After college, Michelle La’s (’11) career was headed down the drain — but in a good way. She’d landed a role in wastewater management for a local government agency, drawing upon her biochemistry degree from Biola.
But then she sensed a different calling, and in an unlikely move, ended up co-starring with John Cho in the 2018 award-winning thriller Searching, a movie innovatively told through everyday technological devices.
La plays Margot, a 16-year-old girl who goes missing. Cho, who plays her father, desperately searches for clues to find his missing daughter by breaking into her laptop. The movie has a 93 percent rating on Rotten Tomatoes, has grossed more than $70 million worldwide and won the Audience Award at the 2018 Sundance Film Festival.
La was en route to medical school when she was a biochemistry major at Biola but reconsidered a medical career after interning at a local emergency room. Instead, she landed a government job analyzing wastewater. One week into her marriage, she surprised her husband when she told him what she really wanted to do: act.
Biola talked to La about pursuing acting, her role in Searching and the movie’s cultural impact.
How did you eventually decide to pursue acting?
I bought a Groupon for an acting class. … I took acting classes for a year — every single week — while working full time at the lab still. ... My passion, my knowledge, my interest just kept growing, and I realized, “This is what I want to do. I want to empathize with people.” Because I relate so strongly with the plight of wanting to be understood, I wanted to do that for somebody else. And that journey of and desire and motivation of wanting to understand somebody is what motivates me to this day. It’s so personal and special to me that I’m in this industry, doing this right now, because I really feel that God understands me. I really feel that he made me, and he knows my situation ... The way he works is so personal. I can’t ignore it, and I can’t not be grateful. I’m just so overwhelmed when I really stop and think about it.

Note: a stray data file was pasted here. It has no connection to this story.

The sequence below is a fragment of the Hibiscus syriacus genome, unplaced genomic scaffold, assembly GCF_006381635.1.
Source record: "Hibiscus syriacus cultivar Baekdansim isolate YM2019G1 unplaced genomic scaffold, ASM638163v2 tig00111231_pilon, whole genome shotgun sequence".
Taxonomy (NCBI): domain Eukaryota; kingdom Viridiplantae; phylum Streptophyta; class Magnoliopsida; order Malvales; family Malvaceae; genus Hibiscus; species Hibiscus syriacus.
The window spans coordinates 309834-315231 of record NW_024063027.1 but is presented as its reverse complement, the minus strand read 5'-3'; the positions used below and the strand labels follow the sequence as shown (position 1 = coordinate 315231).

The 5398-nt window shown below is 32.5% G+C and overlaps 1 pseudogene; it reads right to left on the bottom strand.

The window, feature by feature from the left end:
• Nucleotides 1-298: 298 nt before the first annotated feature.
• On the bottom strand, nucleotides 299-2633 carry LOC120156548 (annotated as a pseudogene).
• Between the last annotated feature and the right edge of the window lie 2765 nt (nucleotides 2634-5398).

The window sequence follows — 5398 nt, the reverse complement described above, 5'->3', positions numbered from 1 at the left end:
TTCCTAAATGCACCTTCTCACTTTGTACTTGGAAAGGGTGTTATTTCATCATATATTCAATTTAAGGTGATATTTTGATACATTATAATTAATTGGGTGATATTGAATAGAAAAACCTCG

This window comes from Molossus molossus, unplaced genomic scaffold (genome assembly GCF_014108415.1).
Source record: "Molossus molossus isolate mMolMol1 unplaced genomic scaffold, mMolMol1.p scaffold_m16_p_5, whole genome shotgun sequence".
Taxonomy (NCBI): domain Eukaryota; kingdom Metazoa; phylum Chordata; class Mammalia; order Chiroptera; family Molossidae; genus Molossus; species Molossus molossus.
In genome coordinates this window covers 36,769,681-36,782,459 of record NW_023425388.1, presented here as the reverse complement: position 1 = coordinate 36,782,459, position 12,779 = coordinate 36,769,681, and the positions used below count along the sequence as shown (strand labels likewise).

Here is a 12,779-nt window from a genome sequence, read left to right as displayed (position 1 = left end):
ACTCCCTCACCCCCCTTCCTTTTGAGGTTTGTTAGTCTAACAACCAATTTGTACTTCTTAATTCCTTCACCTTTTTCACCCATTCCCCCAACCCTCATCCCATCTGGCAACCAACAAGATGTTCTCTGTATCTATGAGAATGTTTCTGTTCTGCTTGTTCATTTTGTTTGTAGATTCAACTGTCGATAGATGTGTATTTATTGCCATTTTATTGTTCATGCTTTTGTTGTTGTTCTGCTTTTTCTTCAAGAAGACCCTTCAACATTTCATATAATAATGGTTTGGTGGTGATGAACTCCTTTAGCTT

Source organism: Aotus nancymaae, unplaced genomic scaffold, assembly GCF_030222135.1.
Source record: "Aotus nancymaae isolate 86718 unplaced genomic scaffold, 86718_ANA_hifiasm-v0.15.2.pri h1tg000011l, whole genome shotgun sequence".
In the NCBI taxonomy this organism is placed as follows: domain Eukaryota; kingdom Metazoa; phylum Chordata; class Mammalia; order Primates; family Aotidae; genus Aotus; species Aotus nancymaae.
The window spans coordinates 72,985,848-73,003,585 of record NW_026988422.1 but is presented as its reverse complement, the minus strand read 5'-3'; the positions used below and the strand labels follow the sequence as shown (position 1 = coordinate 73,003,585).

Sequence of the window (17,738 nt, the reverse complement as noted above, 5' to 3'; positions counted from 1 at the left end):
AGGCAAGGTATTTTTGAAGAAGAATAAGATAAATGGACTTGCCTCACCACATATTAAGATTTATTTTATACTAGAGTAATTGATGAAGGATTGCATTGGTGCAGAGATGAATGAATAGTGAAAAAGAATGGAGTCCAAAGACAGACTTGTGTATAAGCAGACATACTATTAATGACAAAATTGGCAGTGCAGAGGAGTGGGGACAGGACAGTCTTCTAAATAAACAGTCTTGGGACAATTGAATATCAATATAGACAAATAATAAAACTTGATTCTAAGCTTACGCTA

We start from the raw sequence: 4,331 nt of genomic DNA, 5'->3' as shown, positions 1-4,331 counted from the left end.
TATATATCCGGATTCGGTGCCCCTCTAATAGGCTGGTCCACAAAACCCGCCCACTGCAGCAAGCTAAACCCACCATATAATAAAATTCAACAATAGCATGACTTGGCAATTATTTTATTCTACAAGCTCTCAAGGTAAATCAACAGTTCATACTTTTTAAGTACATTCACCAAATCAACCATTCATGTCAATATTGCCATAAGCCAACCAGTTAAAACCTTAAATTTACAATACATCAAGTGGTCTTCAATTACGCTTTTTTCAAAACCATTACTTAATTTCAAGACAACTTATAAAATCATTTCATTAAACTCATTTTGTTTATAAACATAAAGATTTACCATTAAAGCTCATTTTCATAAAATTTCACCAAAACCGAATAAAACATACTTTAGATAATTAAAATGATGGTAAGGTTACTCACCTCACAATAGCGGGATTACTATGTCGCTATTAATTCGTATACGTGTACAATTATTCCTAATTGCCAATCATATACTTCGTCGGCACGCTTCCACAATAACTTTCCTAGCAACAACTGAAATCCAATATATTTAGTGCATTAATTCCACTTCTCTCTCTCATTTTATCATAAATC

You mentioned how this film could be about any family but this family was of Asian descent. How was that significant for you?
Yeah, and it’s because ethnicity wasn’t necessarily at the forefront; it was kind of refreshing. Because we, as the Asian family, didn’t have to justify why we were there. The filmmaker didn’t have to justify why they were placing Asians in this movie. To be a part of that movement and that conversation is beyond myself, and I get to be a part of it. I get to play a piece and also learn from people in the industry who’ve been at it for a long time and have been teaching me. ... I’m just so grateful.
How would you view your identity?
For me, as a Christian, I solidified my understanding of who I am at Biola. My identity is not my ethnicity. It’s a piece of my identity, but as Christians, our identity is in Christ. We are in God’s family, in God’s kingdom. We’re created by him, in his image. That’s who I am, and that’s who I try to bring to the table in every audition, every role.
What do you think this movie is trying to convey to the audience?
It just makes you reflective about how we use our social media and how we portray ourselves. Social media is curated — how we post. It’s our selections of how we portray ourselves, right? And then on the receiving end, people perceive you based on what you post and curate, so I think it’s just an important reminder that I like to share with people — that there’s so much to be said about social media. ... Technology is a tool that we use to communicate and engage the people we know, as an extension of our reality … And of course, even though it’s a useful tool, it can also be used negatively too, and you’ll see that in the movie.
– Based on interview with Monica Kochan
Watch Michelle's interview on Episode 41 of The Biola Hour, "From Biochemistry to the Big Screen."